A weekly round-up of my favorite preservation related stories from around the web and in the news. Click on the title of each story to jump through to the original article/blog post.
“John Kasadra and Greg Lindsay [in The Atlantic Cities] argue that airports underpin a whole new aerotropolis model for economic development that is reshaping economic growth and development in ways that are similar to what the automobile did in the last century, and railroads and waterways did before that.” The automobile, railroads, and waterways all had a huge impact on the landscape. Waterways moved people into previously unsettled territories, towns and cities sprung up around railroad stops, and the automobile encouraged suburbanization and roadside culture. How might aerotropolises reshape how we build and how we live?
“Community archaeology and heritage projects in Scotland have grown remarkably in numbers in recent years. This growth can in part be attributed to the results of the RCAHMS run project, Scotland’s Rural Past, Shorewatch by The Scape Trust, and the work of Archaeology Scotland, such as Adopt-a-Monument, together which have helped increase the capacity for community led archaeology and heritage projects.”
Nelson Mandela and other political prisoners of the Apartheid era in South Africa were held on Robben Island. Tours allow visitors to see Mandela’s room and garden, and the quarry in which he and his fellow prisoners worked. The museum tour is presented in two parts. First, a docent provides an overview of the prison, then a former political prisoner provides a guided walking tour through the prison sharing his personal experience.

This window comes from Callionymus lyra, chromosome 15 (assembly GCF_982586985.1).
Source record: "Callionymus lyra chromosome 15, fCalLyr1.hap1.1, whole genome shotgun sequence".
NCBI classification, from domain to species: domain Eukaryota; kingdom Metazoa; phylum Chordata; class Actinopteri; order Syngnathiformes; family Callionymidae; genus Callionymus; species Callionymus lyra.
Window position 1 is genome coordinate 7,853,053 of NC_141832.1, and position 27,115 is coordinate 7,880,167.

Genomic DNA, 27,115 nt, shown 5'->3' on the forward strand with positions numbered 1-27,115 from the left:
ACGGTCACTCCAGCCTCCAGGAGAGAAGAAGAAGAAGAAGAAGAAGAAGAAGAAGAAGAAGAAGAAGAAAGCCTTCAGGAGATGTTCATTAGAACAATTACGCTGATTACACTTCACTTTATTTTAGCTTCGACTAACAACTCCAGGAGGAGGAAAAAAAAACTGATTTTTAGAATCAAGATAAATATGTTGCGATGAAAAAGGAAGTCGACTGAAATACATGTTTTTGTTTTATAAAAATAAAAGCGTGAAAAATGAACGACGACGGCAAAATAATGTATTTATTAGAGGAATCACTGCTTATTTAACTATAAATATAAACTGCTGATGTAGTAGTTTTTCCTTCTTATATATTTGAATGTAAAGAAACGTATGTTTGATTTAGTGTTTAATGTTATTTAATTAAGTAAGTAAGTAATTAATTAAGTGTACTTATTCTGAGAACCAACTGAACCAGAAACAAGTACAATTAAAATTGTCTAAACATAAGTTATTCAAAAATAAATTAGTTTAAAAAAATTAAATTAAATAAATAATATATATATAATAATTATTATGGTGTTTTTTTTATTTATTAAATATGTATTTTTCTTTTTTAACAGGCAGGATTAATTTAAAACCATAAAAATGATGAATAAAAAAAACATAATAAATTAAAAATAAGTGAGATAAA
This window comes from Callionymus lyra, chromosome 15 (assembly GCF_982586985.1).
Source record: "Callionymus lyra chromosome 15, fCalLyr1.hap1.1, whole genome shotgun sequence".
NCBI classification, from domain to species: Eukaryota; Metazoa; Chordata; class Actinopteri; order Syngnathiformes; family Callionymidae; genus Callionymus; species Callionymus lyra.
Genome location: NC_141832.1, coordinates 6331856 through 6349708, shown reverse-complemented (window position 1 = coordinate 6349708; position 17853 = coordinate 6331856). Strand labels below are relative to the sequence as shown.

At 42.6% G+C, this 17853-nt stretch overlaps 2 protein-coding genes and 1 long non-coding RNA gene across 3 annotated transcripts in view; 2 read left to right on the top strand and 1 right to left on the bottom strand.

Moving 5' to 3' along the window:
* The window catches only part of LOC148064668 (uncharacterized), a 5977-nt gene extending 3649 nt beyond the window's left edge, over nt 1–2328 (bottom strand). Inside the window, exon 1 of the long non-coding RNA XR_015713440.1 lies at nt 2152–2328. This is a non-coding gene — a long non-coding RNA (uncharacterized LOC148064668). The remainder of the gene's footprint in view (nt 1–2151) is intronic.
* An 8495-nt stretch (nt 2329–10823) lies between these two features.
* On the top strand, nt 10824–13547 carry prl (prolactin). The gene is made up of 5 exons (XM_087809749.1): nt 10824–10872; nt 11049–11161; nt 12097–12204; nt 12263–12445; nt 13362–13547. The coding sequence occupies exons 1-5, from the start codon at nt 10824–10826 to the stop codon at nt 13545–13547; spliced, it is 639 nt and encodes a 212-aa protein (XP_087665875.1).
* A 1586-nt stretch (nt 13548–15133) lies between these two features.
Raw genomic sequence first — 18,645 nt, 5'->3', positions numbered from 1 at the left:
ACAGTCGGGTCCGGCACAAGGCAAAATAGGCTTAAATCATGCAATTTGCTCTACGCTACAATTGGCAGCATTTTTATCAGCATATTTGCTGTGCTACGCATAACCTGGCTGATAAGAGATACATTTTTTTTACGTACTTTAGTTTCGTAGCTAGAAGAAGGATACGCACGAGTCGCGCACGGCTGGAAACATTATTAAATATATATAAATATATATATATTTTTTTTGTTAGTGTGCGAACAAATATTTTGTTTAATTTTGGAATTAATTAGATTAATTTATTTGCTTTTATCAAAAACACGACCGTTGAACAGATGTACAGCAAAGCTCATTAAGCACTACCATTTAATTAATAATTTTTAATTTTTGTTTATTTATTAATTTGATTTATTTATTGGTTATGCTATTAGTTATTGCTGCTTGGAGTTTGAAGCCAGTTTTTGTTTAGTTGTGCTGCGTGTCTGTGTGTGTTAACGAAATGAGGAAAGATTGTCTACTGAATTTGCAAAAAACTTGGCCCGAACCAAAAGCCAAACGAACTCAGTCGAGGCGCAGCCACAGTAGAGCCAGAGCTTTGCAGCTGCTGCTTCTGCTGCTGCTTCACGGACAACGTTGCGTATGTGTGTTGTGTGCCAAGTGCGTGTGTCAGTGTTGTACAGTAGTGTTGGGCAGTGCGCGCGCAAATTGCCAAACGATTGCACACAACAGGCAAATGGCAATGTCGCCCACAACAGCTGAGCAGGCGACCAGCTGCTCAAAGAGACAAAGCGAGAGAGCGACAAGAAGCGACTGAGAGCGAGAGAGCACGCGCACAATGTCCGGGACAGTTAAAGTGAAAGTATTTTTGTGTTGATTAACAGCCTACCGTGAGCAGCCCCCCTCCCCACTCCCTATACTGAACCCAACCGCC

In the aftermath of Hurricane Sandy, Preservation in Pink posted a touching love letter to Long Island. “Historic or not, we can all appreciate that every place matters to someone. Historic preservation isn’t only about historically significant buildings; it is about your community and having pride where you live and being a part of the greater story. Stay strong everyone and lend a hand to those in need.”
“These structures were commissioned by former Yugoslavian president Josip Broz Tito in the 1960s and 70s to commemorate sites where WWII battles took place (like Tjentište, Kozara and Kadinjača), or where concentration camps stood (like Jasenovac and Niš). They were designed by different sculptors and architects, conveying powerful visual impact to show the confidence and strength of the Socialist Republic. In the 1980s, these monuments attracted millions of visitors per year, especially young pioneers for their ‘patriotic education.’ After the Republic dissolved in early 1990s, they were completely abandoned, and their symbolic meanings were forever lost.” Jump through to see more of these impressive brutalist monuments.